UMBC’s Freeman Hrabowski is namesake of new $ 1.5 billion scholars program

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One of the country’s largest biomedical research institutions has pledged $ 1.5 billion to support scientists of color in university laboratories, an effort heavily influenced by the work of outgoing University of Maryland Baltimore County (UMBC) President Freeman A. Hrabowski III, officials announced Thursday.

The Howard Hughes Medical Institute (HHMI) will sponsor up to 150 early-career scientists – with a focus on scholars from underrepresented racial and ethnic backgrounds – over the next decade and cover their salaries, a research budget, equipment and other costs, the organization said in a statement. The support could total up to $ 8.6 million for each scholar, the institute said.

Hrabowski, who is retiring from UMBC at the end of July, said he was moved by the institute’s decision to name the program after him.

“This will help us diversify the workforce, the professorship, and that is such a major challenge in America right now,” he said in an interview.

He transformed a small university in Maryland. Now Freeman Hrabowski is ready for his next act.

Hrabowski rose to national prominence as he transformed UMBC, a small public school outside Baltimore, into a leading producer of engineers and scientists of color. The university’s banner Meyerhoff Scholars Program has been the training ground for Black scientists including former US surgeon General Jerome Adams and Kizzmekia Corbett, the immunologist who led the team that developed the Moderna coronavirus vaccine at the National Institutes of Health.

Throughout Hrabowski’s 30-year tenure, university leaders across the country have pressed him for the secret to building a university at which students of color – traditionally underrepresented in science, math, technology and engineering fields – excel. He has also been criticized, he said, by people who have said the Meyerhoff program only works because Hrabowski is Black.

In reality, he said, it takes a committed leader who is willing to invest in professors of color to replicate UMBC’s success.

Leslie B. Vosshall, HHMI’s vice president and chief scientific officer, offered a similar analysis. “The problem is that people are isolated, they’re under-resourced,” she said. “Unfortunately, it’s about a systemic problem.”

The Freeman Hrabowski Scholars Program will attempt to offer a solution by providing long-term resources to biomedical researchers, Vosshall said. With the new funding – two to three times what a starting assistant professor typically has access to, according to Vosshall – the goal is that these scientists will have more time to build their labs, work with students and conduct research. She also hopes faculty can evade the “minority tax” – extra duties typically assigned to professors of color, such as sitting on diversity committees or running equity programs, that could take them away from their research.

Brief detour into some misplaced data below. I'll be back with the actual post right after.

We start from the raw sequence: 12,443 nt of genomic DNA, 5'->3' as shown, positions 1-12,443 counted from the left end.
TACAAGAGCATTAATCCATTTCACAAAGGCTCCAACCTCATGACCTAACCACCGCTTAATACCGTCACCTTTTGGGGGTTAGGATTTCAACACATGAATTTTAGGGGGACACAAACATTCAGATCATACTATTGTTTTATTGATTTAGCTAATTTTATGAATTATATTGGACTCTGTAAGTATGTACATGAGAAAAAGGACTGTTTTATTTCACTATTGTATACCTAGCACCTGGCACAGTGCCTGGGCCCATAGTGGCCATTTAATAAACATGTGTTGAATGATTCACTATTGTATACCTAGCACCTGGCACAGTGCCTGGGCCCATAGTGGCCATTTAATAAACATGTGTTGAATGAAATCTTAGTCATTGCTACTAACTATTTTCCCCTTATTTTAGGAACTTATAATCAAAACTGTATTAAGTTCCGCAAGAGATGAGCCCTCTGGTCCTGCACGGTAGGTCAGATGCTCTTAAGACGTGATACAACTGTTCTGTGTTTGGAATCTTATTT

“They’re distracted because they’re the one person in the department that can be sort of a beacon of diversity. A lot of their time is taken away, ”Vosshall said. She added that Freeman Hrabowski scholars would be expected to spend 80 percent of their time directing their labs and performing research, a stipulation that “gives them the power to say ‘no'” to other demands for their time.

University of Maryland Baltimore County joins ranks of the country’s research powerhouses

While private organizations such as HHMI can help campuses become more inclusive, Vosshall said it is important that universities follow through on their own promises to increase diversity and achieve equity. “We want them to have some sort of longer-term plan for how they’re going to take the principles of our program and apply it to everything that they do,” she said.

Hrawbowski said the rollout of the program is timely. Exaggerated by the pandemic, the public’s trust in science and medicine is waning. The share of Americans who said they do not have much or any confidence in medical scientists grew from 14 to 22 percent between November 2020 and December 2021, according to survey data from the Pew Research Center.

“We need the public to trust science and medicine, and they will only trust us if we can see more people from more backgrounds as experts,” Hrabowski said. “Often when we talk about diversity, it comes across something we ought to do because it’s the right thing… this is about the future of humankind.”

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